Countless people throughout the country come to the same realization every day: They have too much debt to realistically repay in their current situation. This moment of truth is often scary and overwhelming, but it is also a step towards the financial freedom you seek. You may be considering bankruptcy, and if so, you likely worry about whether you will be able to keep your home.

According to the Memphis Daily News, Tennessee leads the nation in bankruptcies with filings amounting to more than twice the national average. If you are considering bankruptcy, the following factors may impact your ability to retain your home. 

Understanding exemptions for bankruptcy in Tennessee

Sometimes individuals experience hardships in their lives that create financial worries. In such cases, utilizing the bankruptcy process can help them gain a fresh start.

If you or a loved one is considering undergoing the bankruptcy process, it is important to understand how it works and how it will affect you overall. Exemptions may have a strong impact on your bankruptcy as a whole. By understanding a few key things about exemptions, you may properly position yourself to gain from the bankruptcy process.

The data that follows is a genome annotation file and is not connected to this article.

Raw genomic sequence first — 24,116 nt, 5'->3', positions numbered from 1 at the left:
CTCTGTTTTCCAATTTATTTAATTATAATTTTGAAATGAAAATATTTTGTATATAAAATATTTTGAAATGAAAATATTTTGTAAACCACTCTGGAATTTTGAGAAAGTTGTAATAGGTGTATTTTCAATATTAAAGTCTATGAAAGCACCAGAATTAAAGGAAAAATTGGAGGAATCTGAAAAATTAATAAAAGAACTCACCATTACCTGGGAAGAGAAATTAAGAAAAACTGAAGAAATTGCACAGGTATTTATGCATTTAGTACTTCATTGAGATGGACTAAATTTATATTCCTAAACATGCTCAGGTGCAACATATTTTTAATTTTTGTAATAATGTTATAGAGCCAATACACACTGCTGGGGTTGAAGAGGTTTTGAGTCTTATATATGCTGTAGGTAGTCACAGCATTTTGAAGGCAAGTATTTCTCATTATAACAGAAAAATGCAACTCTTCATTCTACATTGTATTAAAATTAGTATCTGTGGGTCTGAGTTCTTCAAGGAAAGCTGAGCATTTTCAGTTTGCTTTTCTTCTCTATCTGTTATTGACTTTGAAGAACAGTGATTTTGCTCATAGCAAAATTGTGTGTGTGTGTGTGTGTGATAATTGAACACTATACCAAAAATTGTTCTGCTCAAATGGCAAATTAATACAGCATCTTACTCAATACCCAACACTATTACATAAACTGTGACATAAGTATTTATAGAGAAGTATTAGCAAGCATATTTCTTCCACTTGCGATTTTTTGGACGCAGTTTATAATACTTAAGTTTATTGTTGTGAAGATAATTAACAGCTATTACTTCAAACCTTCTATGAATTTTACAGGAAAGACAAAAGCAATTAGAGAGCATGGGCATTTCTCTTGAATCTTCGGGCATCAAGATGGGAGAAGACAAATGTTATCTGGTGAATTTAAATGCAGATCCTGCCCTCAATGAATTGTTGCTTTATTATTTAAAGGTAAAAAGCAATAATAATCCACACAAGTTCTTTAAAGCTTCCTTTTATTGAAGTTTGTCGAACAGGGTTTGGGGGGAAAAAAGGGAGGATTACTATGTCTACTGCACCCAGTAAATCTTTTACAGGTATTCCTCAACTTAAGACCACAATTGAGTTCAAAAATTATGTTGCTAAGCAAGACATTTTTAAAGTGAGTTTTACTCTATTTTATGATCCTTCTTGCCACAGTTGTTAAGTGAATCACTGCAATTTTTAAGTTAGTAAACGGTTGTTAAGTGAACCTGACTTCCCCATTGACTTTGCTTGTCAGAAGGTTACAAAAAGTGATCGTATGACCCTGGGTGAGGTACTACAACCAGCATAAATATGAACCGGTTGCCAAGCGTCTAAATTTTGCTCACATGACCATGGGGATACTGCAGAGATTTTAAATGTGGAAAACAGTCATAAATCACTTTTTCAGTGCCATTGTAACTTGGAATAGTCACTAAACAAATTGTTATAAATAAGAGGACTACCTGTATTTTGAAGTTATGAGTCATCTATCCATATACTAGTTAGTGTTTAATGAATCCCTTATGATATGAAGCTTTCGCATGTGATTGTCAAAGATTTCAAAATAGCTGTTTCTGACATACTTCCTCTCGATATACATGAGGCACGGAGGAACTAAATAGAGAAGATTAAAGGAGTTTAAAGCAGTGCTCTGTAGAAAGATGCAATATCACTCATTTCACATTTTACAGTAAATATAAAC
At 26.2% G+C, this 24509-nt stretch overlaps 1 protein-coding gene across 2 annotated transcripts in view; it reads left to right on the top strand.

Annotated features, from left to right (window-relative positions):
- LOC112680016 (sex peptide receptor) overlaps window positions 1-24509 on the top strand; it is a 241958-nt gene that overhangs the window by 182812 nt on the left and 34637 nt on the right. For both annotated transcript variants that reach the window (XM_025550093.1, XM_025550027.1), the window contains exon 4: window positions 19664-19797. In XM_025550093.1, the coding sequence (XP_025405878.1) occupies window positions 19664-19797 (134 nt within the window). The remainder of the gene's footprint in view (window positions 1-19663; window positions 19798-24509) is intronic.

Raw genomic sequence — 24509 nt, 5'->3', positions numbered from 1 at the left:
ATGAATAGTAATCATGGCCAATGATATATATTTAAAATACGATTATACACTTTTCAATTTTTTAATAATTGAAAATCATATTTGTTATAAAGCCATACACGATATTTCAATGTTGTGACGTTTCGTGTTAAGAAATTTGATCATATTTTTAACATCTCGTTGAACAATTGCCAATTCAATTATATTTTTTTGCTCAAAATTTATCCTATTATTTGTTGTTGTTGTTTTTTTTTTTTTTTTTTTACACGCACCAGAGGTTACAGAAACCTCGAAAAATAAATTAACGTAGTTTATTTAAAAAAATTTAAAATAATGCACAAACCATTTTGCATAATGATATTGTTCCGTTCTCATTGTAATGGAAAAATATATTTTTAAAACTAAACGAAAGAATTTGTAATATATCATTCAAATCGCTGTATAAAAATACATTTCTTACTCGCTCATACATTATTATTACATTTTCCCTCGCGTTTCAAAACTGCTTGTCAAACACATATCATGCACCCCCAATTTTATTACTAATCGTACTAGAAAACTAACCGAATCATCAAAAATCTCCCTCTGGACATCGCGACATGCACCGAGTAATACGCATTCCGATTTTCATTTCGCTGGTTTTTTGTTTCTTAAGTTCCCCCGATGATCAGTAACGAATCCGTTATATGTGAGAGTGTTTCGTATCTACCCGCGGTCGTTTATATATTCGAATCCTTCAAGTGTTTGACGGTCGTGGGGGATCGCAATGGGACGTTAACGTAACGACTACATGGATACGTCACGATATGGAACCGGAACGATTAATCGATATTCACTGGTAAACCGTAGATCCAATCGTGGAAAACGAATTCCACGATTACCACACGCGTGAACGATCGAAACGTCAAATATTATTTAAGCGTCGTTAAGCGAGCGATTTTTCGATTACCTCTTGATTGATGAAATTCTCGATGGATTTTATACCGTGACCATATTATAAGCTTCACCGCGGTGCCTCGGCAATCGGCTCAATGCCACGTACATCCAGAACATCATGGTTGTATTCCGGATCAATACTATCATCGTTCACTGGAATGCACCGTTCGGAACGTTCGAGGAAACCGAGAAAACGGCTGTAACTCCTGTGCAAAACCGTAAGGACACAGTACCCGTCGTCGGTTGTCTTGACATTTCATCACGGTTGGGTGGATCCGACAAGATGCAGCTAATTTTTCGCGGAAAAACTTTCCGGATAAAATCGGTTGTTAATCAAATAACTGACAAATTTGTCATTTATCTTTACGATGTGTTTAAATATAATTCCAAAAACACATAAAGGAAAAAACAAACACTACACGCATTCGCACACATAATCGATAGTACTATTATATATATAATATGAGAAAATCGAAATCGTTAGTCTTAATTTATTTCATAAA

What types of debt are dischargeable in bankruptcy?

If you are thinking about filing for bankruptcy in Tennessee to get a fresh financial start and protect your home, cars and other assets from repossession, you should take some time to learn about the types of debts that are dischargeable. You may have many kinds of debt that you are struggling to pay. However, the type of relief you receive from those debts is dependent on your circumstances and the type of bankruptcy you file for. 

Here is a brief overview on debts that are dischargeable in bankruptcy. 

Can a bankruptcy help if I am behind on my mortgage?

Foreclosure is among the top fears Tennessee homeowners face when they begin experiencing financial problems. In most cases, getting 3 or more months behind on your payments can spur mortgage companies to action, including stopping acceptance of any payments and beginning foreclosure.